4.  If your kid signs up for every possible camp, summer league, winter league that’s their best chance to get a scholarship.

Playing year round is not a necessity to get a scholarship. It does help your child brush up on their skills and stay sharp and improve, but in order to get a scholarship they’re gonna have to do the tried and true.  Cast a wide net, reach out to coaches, develop a relationship, and work hard to get a roster spot.

 

 

5.  If your kid is good then coaches will knock down your door in order to get them.

Soccer recruiting is very different from the recruiting that we all see on TV such as in college football and basketball recruiting where if there’s a star football player and you read he has 27 offers.

  1. not all those 27 offers are genuine, committable offers.
  2. football and basketball recruiting are revenue sports so that they are fully funded. You either get a full ride or you get nothing at all.
  3. Soccer on the other hand has limited scholarships and those scholarships can be divided among several people on a team as a coach sees fit, so it’s a very different situation than the revenue sports that you always see on TV.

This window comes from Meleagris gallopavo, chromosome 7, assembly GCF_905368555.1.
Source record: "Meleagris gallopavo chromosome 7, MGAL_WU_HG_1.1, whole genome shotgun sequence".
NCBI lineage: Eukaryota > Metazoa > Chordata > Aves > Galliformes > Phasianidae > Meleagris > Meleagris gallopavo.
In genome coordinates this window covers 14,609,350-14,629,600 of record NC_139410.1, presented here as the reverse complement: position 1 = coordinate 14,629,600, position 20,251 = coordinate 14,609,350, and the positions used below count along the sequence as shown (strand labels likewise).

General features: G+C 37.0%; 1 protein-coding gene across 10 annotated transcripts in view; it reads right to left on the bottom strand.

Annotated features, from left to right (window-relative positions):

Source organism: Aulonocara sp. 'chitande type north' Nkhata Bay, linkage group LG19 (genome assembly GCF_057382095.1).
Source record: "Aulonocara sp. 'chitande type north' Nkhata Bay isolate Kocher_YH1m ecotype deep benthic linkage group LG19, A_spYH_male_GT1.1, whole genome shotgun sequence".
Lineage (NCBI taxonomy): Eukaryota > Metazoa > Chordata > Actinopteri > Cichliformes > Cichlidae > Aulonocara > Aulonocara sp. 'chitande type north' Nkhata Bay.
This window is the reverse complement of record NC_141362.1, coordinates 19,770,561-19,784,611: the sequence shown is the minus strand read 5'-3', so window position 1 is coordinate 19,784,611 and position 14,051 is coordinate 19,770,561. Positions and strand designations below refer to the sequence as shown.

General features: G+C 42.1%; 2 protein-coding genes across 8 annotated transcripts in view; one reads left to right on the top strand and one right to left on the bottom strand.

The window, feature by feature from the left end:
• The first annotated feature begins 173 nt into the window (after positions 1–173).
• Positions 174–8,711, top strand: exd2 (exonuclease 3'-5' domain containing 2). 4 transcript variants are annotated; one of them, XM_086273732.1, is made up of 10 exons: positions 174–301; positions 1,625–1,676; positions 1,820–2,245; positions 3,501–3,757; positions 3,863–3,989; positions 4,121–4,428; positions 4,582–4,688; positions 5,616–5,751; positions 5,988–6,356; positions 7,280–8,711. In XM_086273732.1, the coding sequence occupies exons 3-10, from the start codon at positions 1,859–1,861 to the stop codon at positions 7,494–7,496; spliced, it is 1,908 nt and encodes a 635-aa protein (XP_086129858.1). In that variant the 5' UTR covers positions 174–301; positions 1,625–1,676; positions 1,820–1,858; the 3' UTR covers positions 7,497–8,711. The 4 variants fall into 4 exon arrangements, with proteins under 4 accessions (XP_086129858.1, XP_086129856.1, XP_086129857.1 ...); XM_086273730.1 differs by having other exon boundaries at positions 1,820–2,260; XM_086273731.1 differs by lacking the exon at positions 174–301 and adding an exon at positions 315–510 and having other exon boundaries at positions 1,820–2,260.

Also, in order for college coaches to come running your kid has to have the total package. They’ve got to be at their top academically. They’ve got to have the extra curricular resume, and they have to be exceptional on the pitch, and that’s not even a guarantee that everyone will come see them.

 

Bottom Line:

 

Getting a roster spot in College is simple, but not easy.  Your child needs to:

  1. Be technically sound
  2. Be fit
  3. Have good grades
  4. Have good character
  5. Cast a wide net to give themselves options
  6. Develop relationships with coaches
  7. Market themselves
  8. Work hard

 

 

Comments

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Buford Mobley
 

Buford Mobley is passionate about educating soccer parents and helping to guide them through the bewildering and complicated maze of elite Youth Soccer. He focuses on practical strategies that parents can use to develop confident, successful, and happy soccer players. He is the Father of a daughter who played recreational soccer for eight years, and a son who currently plays competitive travel soccer. He holds a “F” license with USSF.

Ben Edwards - July 17, 2018

Good points Buford! Maybe one other thing to add to the “Bottom Line” list is the continued desire to play in college.

We haven’t been through that since our kids are younger but I’ve certainly heard personal stories of kids who were really great at soccer but played so hard/so much at the high school age that they got burned out and decided not to play in college even though they were talented enough & had the grades.

It would seem sad to put so much intensity and focus on getting a scholarship that it sucks the joy out of playing and turns them off the game. How do parents balance that? Not sure, I guess it’s different for each kid. Might be something interesting to write about in the future?

Buford Mobley - July 21, 2018

Ben,

That is a great point. I may write about that in the near future.